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The Reich Falls

A definitive history

May. 4, 2009
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A little more than halfway through The Third Reich atWar (Penguin Press), the concluding volume in Richard J. Evans' mammoth and masterful trilogy of the history of Nazi Germany, appears a statement that could serve as its central theme: "The obsessive pursuit of the Jewish population all over occupied Europe continued, irrespective of the economic utility or otherwise of their extermination."

The previous two volumes, equally as superb, had definite, stated themes. In the first, The Coming of theThird Reich, it was the question of how the Nazis managed to establish a one-party dictatorship within a short period of time and with little resistance from the German people. In the second, The Third Reich in Power, it was the overriding drive to war, controlled personally by Adolf Hitler from the moment he became chancellor in January 1933.

To be sure, in the present volume the central concern is the war itself. Given the impossibility of covering every aspect of the war in so massive a work as this, Evans focuses instead on its major turning points: the conquest of Poland and France and the Battle of Britain in the first year, the Battle of Moscow in the winter of 1941-42, the Battle of Stalingrad in the winter of 1942-43, and the strategic bombing of German cities in 1943. In doing so, he gives a good picture of what it was like for Germans to take part in those conflicts.

That notwithstanding, the thread the reader runs across more than any other is, roughly stated, this: Round up and kill Jews; no matter what else is going on, no matter how badly things are going, no matter that it makes little sense to the fate of the nation. No matter: Kill Jews.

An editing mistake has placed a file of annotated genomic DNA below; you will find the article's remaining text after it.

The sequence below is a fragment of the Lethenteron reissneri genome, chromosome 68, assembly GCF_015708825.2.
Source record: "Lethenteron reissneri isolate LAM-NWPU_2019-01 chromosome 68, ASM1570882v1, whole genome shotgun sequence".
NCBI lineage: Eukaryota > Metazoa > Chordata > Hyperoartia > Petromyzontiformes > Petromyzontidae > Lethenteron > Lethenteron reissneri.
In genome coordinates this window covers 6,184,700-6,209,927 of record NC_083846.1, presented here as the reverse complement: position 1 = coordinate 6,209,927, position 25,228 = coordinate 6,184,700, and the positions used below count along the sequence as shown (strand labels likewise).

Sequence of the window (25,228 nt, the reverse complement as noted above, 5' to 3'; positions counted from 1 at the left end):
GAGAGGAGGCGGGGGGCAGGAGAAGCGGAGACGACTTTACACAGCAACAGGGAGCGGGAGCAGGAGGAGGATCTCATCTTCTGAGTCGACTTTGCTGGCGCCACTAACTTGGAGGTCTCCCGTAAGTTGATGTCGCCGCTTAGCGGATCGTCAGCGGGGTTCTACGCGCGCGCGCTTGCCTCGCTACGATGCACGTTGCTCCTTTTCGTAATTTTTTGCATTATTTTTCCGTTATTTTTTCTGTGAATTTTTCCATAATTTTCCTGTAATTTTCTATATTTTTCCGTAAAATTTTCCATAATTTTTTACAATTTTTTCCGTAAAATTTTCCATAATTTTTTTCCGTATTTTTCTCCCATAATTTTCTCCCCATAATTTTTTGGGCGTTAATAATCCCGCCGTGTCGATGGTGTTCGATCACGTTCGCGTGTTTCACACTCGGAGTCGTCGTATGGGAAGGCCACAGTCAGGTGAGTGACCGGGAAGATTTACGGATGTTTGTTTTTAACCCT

In this, too, Hitler was the driving force, but he and his Nazis had plenty of help, and not just from fellow Germans. Over and over again the author shows how willing other nationalities were to join the slaughtering.

Croatians not only committed atrocities against Jews, but took advantage of the situation to attack "schismatic" Orthodox Serbs. Exterminations of Jews by Latvians, Lithuanians and Estonians were widespread, inspired by a deeply implanted anti-Semitism and by greed to loot the possessions of those executed.

Romania was the worst, Evans says: It murdered the largest number of Jews (as many as 380,000) of any independent country apart from Germany.

Sometimes, in this stew of inhumanity, it is the absurd, nearly surreal elements that stick out. For instance, in a monstrous version of adding insult to injury, the killing centers to which people were sent would delay the official announcement of death in order to continue to receive pensions and other financial benefits paid to the victims. And, in a town in Ukraine in 1941, the German security police provided a table laden with food and alcoholic drinks as refreshments during intervals of the killing of Jews by Ukrainians and ethnic Germans.

Evans, a professor of modern history at Cambridge University, shows that the Germans' early victories belied serious weaknesses. Some, like Hitler adviser Fritz Todt, knew the war was lost within two years of its start. Hitler seems to have suspected as much, but never let himself admit it.

The conquest of France marked the high point of Hitler's popularity. From 1942 on, he increasingly disappeared from public view, his health deteriorating. With all effort and resources going to the war, the country was effectively leaderless on domestic issues.

The empire began to crumble with the defeat at Stalingrad early in 1943. By that spring, Evans says, "the fabric of German society" was seriously falling apart. Allied bombing had a disastrous effect on German morale.

"The Reich was running faster and faster to stay in the same place," he notes. Tellingly, more than a third of German military deaths occurred in the last four months of the war.

"Hitler and the Nazis were living out the fantasies that had impelled them into politics in the first place: fantasies of a great and resurgent Germany, expunging the stain of defeat in 1918 by establishing an imperial domination on a scale the world had never seen before," Evans writes.

Aside from their sheer bulk, what sets this volume and its companions apart from the thousands written about Nazi Germany are Evans' narrative command of the innumerable components of the history and the breadth and depth of his synthesis. Rarely has the term "definitive history" been more applicable than here.


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